natewooley on 02/07/2012 at 02:30PM
One hell of a sexy title, am I right?
Well, the fact of the matter is this: I have a lot of good news and not a lot of tippity tappity in my fingers to waste on pleasantries, so let's get down to the proverbial metal fasteners. DRAM has been one busy mug over the last year and, as these things sometimes happen, everything we've been working on has come to fruition at one time.
First of all, DRAM is very pleased to announce that you can FINALLY get an individual subscription to the database. After years of only being available to universities and public libraries, we've finally figured out a way to allow the average joe or josie get their hands on 3, 6, or 12 months of unlimited streaming music by composers like Robert Ashley, Morton Feldman, Michael Pisaro, and James Tenney (and many more on our over 3,000 recordings and counting).
How? Well, right, that's a good question. And, it leads me to the next portion of our good news. DRAM has started a brand new website and quarterly online journal called Sound American. On this site, we will be featuring streaming audio interviews and archival material available only in DRAM (and in some cases specifically made only for Sound American) as well as essays and visual art. All of this is geared toward being a more relaxed, casual companion piece to all of the research new music engines out there.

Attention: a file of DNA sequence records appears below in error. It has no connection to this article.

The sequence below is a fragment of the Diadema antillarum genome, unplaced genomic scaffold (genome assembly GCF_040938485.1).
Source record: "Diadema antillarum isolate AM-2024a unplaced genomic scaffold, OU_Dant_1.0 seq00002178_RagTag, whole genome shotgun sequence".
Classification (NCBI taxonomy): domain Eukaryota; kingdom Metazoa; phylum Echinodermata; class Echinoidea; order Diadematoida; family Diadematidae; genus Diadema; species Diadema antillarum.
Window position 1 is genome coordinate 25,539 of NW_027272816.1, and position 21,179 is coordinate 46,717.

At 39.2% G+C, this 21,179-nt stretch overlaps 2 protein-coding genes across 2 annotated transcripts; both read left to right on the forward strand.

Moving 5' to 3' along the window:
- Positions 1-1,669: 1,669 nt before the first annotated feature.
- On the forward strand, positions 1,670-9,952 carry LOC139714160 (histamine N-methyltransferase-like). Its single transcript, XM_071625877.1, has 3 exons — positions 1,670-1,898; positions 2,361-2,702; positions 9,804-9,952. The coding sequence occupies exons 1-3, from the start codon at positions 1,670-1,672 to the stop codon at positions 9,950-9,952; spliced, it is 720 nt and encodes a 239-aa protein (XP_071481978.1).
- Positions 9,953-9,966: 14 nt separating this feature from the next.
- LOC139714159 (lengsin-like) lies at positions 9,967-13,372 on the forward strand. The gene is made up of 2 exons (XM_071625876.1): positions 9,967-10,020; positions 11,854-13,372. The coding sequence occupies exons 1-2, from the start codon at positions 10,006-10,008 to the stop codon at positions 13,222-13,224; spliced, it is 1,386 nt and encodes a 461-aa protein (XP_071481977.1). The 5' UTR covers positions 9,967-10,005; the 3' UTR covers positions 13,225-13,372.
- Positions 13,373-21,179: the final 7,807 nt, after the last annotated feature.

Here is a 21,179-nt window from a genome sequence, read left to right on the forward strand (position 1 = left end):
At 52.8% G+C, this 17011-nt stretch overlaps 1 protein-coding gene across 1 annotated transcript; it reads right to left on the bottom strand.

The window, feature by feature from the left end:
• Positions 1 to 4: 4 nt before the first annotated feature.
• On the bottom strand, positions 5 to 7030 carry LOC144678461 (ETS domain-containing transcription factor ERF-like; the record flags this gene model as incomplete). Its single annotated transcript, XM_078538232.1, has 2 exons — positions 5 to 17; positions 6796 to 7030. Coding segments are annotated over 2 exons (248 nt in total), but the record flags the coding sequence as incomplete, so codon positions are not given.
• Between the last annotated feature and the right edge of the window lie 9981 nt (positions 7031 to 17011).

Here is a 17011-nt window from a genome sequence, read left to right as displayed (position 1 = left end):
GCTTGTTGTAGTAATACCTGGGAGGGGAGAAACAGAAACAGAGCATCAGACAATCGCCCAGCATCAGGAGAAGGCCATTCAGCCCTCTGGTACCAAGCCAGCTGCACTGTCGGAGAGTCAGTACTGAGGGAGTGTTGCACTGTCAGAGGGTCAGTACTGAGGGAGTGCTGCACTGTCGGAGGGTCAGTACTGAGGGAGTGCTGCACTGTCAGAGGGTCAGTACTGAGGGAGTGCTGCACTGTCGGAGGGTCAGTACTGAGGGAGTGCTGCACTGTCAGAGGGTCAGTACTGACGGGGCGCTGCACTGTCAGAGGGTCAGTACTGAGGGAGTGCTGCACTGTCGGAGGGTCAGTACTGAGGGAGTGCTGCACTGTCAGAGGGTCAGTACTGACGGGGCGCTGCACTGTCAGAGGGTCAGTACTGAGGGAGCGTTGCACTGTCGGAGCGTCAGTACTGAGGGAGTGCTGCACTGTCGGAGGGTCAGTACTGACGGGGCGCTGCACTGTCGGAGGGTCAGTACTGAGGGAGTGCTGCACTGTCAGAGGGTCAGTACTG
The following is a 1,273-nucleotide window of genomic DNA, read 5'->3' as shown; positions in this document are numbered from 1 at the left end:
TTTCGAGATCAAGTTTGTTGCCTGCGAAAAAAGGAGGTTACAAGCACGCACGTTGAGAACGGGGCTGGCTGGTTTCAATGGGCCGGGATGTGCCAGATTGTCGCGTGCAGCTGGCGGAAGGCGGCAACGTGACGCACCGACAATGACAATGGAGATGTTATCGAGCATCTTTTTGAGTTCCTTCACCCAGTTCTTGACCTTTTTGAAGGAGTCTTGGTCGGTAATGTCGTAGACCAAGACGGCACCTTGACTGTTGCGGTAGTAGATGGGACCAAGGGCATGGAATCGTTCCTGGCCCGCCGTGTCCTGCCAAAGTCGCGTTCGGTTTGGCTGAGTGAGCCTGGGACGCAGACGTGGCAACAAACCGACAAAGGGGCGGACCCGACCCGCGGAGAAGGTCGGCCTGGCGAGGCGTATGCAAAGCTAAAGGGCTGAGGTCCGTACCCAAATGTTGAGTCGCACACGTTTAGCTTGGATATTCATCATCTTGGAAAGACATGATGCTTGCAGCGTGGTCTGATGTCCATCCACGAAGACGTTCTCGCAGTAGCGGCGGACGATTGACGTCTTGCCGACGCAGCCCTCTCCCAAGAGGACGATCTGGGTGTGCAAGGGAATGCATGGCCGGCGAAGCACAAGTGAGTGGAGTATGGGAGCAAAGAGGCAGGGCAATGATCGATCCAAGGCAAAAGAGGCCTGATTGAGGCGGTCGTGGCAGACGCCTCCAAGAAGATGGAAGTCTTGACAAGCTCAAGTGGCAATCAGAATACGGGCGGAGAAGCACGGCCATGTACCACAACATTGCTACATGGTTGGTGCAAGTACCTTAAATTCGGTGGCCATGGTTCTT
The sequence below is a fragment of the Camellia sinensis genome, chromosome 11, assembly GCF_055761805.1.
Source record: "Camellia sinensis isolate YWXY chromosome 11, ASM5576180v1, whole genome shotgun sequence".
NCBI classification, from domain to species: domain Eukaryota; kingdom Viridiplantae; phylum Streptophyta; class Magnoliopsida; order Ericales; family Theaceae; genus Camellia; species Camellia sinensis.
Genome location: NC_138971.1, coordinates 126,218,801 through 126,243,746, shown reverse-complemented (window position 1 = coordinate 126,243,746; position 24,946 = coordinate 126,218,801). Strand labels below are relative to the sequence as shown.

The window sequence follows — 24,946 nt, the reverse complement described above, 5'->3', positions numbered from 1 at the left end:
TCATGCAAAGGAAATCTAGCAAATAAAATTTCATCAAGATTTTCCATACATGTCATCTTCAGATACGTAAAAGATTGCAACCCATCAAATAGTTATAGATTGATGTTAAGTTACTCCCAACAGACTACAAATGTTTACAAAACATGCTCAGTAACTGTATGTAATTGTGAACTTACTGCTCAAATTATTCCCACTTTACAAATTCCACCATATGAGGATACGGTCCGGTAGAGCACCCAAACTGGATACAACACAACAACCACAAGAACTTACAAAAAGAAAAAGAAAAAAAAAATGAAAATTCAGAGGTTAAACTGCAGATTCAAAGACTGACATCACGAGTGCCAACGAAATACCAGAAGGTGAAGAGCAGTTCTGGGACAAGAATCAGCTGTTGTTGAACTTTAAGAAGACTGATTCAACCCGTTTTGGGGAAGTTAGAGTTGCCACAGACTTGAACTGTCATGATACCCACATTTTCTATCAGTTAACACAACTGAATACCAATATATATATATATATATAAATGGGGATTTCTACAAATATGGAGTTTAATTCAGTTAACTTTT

Sound American is a place to gain context on new and experimental music and to discover that new and experimental does not in any way equal difficult and inscrutable. Upcoming topics will include the new additions to Ben Hall's amazing collection of Southern Gospel 45s, interviews with electronic music and computer networking pioneers John Bischoff and Tim Perkis of the League of Automatic Music Composers, as well as a discussion between Nate Wooley and electro-acoustic composer Chris Brown. Later in the year, we'll be doing a feature on John Cage in conjunction with the massive Bowerbird Cage festival in Philadelphia.
For the time being, Sound American is celebrating the inclusion of the first wave of recordings from Phill Niblock's Experimental Intermedia Archive. The first 31 pieces are up now in DRAM and feature live performances by and interviews with such artists as Eliane Radigue, George Lewis, Alvin Curran, Pauline Oliveros, Lois V. Vierk, Carl Stone, and many more....including multi-instrumentalist Ned Rothenberg, whose program we feature for download here at FMA.
So, three pieces of good news, three times to beat our breasts with pride. It's a rare occurence and we are excited to share it with you. Please stop by Sound American, linger, enjoy, maybe make a tax-free donation to DRAM and get the fantastic premium in return of 3, 6, or 12 months of access to the site. Drop Nate a line and tell him he done good.....he's so fragile.
This piece is one of the original radio programs from the early 1980s that producers Steve Cellum and Phill Niblock made to outline the vibrant music scene then taking root in downtown New York. Ned Rothenberg is interviewed and performs two stunning solo alto saxophone (alto, not soprano!) solos here at Phill's loft almost 30 years ago.